If Radical Heights is not a success, it’s the fault of Epic Games, according to Cliff Bleszinski. The head of Boss Key Studios recently tweeted out an accusation that Epic Games (creator of Fortnite and the Unreal engine, among other things) is trying to poach some of his staff, which comes a few months after the co-founder of Boss Key Studios left to join Epic on a heretofore unannounced project. He went on to state that there are still more things to be done in the battle royale genre, but they may remain unseen based on this employee poaching.
Epic has remained mum on the accusations of poaching employees, so it’s hard to be sure whether it’s actually happening or not. One might also want to look at the game’s numbers and its overall playerbase figures following its surprise reveal and early access launch and take that into account as part of this narrative, as well.
The MMO industry moves along at the speed of information, and sometimes we’re deluged with so much news here at Massively Overpowered that some of it gets backlogged. That’s why there’s The MOP Up: a weekly compilation of smaller MMO stories and videos that you won’t want to miss. Seen any good MMO news? Hit us up through our tips line!
Maybe you’ll discover a new game in this space — or be reminded of an old favorite! This week we have stories and videos from Seal Online, Trove, Pokemon Go, Sea of Thieves, Tales of Gaia, Battlerite, War of Rights, PUBG, World of Warcraft, City of Heroes, Will to Live Online, and Prosperous Universe, all waiting for you after the break!
With Project Gorgon now out on Steam early access, many first-time visitors to this strange game are feeling out the world and its systems. So what are they discovering?
Tales of the Aggronaut said that he was “hooked” when he put in a good weekend: “Part of the charm of this game is that it plops you into the game with no real warning or advisement about what you should be doing.”
“There’s never any doubting the sheer personality evident in every aspect of the game,” recommended Inventory Full. “The enthusiasm and good nature of the tiny development team sweeps all cynicism away.”
Project Gorgon not your cup of tea? Join us after the break for blog essays on Second Life, RIFT Prime, Shroud of the Avatar, and even Dungeons & Dragons!
What’s the fastest way to ruin your house? Throw a free party to people with no inhibitions, of course. So what’s the fastest way to break an online video game? Drop the price to zero for a weekend and throw the doors open wide.
This is the current plan of Lazarus, the early access space shooter with a Groundhog Day complex. From today through Sunday the 15th, the game is running a stress test with the intent to “break the game” so that the team can prepare it for a global launch in the future.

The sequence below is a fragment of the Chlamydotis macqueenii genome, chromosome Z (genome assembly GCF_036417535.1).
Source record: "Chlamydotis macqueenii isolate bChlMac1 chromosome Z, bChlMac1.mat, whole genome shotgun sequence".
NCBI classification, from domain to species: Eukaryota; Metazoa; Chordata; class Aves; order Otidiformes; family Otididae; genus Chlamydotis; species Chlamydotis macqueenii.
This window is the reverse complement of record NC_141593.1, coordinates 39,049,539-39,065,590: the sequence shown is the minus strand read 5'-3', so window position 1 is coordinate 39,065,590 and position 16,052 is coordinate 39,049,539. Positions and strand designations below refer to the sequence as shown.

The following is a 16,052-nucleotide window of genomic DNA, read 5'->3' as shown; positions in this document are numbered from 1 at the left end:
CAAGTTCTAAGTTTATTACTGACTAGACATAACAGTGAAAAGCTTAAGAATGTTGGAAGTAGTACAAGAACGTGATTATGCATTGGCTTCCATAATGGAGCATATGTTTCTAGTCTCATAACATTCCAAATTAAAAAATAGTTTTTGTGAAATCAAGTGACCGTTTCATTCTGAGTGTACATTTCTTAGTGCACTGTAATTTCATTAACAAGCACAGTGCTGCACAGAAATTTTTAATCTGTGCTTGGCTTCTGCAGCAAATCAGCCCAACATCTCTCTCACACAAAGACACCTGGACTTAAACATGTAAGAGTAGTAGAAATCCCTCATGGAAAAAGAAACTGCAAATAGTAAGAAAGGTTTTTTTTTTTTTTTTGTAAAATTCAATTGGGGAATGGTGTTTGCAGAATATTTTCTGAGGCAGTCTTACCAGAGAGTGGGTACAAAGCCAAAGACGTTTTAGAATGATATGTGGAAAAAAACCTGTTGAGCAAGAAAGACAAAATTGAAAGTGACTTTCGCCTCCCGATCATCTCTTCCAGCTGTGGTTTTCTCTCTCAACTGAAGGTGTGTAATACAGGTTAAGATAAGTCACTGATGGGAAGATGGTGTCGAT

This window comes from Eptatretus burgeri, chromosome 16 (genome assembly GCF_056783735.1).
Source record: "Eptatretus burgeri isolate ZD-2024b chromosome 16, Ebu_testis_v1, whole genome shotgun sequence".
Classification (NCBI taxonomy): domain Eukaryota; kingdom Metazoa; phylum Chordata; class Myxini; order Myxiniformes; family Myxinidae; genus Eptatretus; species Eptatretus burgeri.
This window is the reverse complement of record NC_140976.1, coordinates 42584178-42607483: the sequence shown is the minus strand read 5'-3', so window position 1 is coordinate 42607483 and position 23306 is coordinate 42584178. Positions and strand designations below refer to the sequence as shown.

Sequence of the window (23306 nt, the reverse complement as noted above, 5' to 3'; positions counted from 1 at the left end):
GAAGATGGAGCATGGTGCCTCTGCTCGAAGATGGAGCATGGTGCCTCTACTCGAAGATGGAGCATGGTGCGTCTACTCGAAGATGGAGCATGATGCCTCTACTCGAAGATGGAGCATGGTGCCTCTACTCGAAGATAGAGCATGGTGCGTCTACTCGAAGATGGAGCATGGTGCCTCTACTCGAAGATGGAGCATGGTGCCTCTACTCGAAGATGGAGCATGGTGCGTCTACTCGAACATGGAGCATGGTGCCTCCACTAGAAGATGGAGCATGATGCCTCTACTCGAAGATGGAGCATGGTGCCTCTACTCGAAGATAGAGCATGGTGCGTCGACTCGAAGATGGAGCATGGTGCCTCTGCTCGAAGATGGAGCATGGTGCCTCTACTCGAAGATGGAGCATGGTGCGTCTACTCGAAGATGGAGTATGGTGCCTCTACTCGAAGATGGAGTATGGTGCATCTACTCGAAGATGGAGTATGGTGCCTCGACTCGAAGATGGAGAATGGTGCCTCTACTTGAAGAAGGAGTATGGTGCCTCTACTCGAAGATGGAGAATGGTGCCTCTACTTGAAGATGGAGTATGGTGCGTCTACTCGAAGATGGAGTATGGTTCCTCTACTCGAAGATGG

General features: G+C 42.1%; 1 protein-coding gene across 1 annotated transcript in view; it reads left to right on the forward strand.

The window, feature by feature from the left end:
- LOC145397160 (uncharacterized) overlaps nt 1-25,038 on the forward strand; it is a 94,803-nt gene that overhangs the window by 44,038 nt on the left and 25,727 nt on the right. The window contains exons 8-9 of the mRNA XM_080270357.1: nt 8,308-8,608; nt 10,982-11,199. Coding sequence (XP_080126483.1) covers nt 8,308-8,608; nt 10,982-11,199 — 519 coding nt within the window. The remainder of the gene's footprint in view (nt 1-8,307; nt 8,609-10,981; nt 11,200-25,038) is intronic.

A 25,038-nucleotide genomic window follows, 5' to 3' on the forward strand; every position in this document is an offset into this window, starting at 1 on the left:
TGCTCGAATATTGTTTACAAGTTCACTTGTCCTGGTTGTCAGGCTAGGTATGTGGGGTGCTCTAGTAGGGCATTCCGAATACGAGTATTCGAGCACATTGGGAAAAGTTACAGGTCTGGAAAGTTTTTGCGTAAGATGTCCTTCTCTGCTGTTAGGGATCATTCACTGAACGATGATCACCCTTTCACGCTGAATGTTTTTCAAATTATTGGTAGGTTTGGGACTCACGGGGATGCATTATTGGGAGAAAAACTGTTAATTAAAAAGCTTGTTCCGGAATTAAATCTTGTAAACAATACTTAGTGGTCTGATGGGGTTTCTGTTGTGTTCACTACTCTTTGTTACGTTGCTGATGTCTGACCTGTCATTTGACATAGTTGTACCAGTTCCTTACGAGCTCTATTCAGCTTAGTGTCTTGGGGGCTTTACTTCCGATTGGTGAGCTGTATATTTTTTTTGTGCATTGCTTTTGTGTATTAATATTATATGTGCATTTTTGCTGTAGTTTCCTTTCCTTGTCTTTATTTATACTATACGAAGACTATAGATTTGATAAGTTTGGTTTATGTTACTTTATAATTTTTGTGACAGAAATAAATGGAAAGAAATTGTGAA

It might be a challenge to break Lazarus, as the team has made significant server improvements to handle the load. Other recent changes include upgrades to the NPC AI, a streamlined tutorial, and an anonymous data logging tool to help diagnose connection issues.
Fourteen months after hitting early access, Funcom is getting ready to launch Conan Exiles for real. Ahead of the May 8th release, the studio has posted up a brand-new teaser trailer to kick off the countdown. It’s just over 24 days, if you’re wondering or bad at math.
“Besides being the first time it’s available on PlayStation 4, the launch of Conan Exiles brings with it a massive expansion of the game world, game-changing new features such as monster invasions known as the purge and an entirely new action-oriented combat system, as well as many other major additions that truly makes this the ultimate vision of Conan Exiles. If you were ever on the fence, or you are just discovering it for the first time, May 8th is the time to join the adventure.”
MOP’s MJ got hands-on with the launch build earlier this month; you can check out her impressions right here! There’s a clipping issue in one of the screenshots – gold star if you find it!
When a game is being created, you usually expect that development to move the title in a positive direction and make it better, right? The state of the game when it launches should be much better than when it started. Well, sometimes that doesn’t quite happen. In ARK: Survival Evolved’s case, I think there are instances when it did just the opposite; certain aspects of the launched game were worse than the earlier versions. However, that’s not the case for everything: There were also a number of ways the game was definitely improved. Does one outweigh the other? Is the game better, or is it worse? It might depend on which features you feel are more important for the game and the side that they fall on.
While not exhaustive in either case, here’s a list of four ways that early early access ARK was better than the launch and four ways the launch version is better. Then tune in next week for four hopes for a better future.
Let’s be real here, there’s no question in anyone’s mind that DayZ has been in early access far longer than it should be. By the same token, I don’t think anyone would begrudge Radical Heights for still being in early access. But somewhere between those two extremes lie a large number of games, some of whom have been in ostensible early access for months, some of which have been there for years, and so forth.
In many ways, early access is like the new version of the game in perpetual open beta; there were many free-to-play games that never technically launched, just stayed in open beta forever until they finally shut down. And yet those games were selling things normally, making the distinction between launch and open beta into a very blurry and nebulous thing. Early access is already blurry, since it asks for money for a game that is decidedly early in its development cycle.